Accelerating Appliance Energy Efficiency in Pakistan
CLASP and Pakistan’s national and provincial energy efficiency agencies convened a workshop to kick off a multi-year engagement on appliance efficiency policy.
Pakistan is extremely susceptible to the impacts of climate change with a fivefold increase in the number of heat wave days over the last three decades. About 50 million people in the country still lack access to grid electricity and the country ranks 115th among 137 economies for reliable power. Power shortages are common and have costed the country almost 4% of its GDP in recent years. To address the energy scenario, the government of Pakistan is increasing power generation, as well as prioritising energy efficiency for appliances, among other initiatives.
In support of Pakistan’s efforts, CLASP and our partners convened a 2-day workshop Sharing, Informing and Planning to Support Pakistan’s Efficiency Drive on 23-24 July 2019. The workshop marked the launch of a new partnership between CLASP and Pakistan’s National Energy Efficiency Conservation Agency (NEECA) and Punjab Energy Efficiency Conservation Agency (PEECA) that will help accelerate appliance and equipment energy efficiency policies in the country. This was an opportunity to leverage the expertise of CLASP’s India program, and exchange knowledge between countries of the same subcontinent. The workshop was held in Dubai, UAE.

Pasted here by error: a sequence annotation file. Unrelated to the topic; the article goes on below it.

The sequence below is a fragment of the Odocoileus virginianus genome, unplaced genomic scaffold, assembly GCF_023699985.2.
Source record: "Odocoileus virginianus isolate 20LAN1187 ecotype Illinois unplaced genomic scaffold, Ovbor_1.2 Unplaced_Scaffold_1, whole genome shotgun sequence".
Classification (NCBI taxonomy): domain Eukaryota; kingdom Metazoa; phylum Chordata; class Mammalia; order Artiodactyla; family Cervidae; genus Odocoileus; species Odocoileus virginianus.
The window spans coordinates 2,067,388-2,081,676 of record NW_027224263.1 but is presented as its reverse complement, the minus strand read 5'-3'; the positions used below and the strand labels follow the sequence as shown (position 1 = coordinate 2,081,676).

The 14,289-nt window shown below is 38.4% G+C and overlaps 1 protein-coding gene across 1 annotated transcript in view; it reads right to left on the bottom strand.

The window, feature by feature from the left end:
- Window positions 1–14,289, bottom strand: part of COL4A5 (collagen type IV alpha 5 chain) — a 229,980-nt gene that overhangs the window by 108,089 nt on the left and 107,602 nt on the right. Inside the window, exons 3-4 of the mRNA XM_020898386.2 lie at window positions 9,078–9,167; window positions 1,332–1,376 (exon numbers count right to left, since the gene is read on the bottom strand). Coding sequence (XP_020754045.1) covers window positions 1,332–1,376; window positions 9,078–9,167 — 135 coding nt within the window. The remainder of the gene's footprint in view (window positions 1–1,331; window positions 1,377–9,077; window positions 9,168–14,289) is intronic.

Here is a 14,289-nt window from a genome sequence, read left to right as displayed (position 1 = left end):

Representatives from NEECA, PEECA, international experts, local experts/partner Hima^verte and CLASP converged to exchange lessons and learnings that can further strengthen Pakistan’s national energy efficiency roadmap.
The two-day intensive workshop addressed the technical and programmatic gaps faced by the national and provincial agencies. Replicable lessons for Pakistan emerged through CLASP’s product, technical and policy experience in different economies. India, in particular, with its similar topography, climatic conditions and energy situation provided useful insights on its experience of formulating its energy efficiency standards and labeling program.
The workshop helped identify key priority areas for a CLASP-Pakistan collaboration, including a 5-year plan and strategy to develop the appliance energy efficiency policy program for NEECA and PEECA, supporting the national agency to set minimum energy performance standards for electric motors, scoping the same for distribution transformers, developing policy compliance framework mechanisms, assisting PEECA in meeting its capacity gaps, and providing overall technical assistance to both PEECA and NEECA.
The new project builds on CLASP’s previous association with PEECA to support the development and implementation of energy efficiency policies for fans, where CLASP, along with its partners, spearheaded a major government bulk procurement and fan replacement program, substituting inefficient, energy-intensive fans with high-efficiency models in government health and education facilities.
NEECA’s larger vision is to create a ripple effect across Pakistan and motivate other provinces in the country to launch their own energy efficiency initiatives, complementing the work of NEECA at the federal level.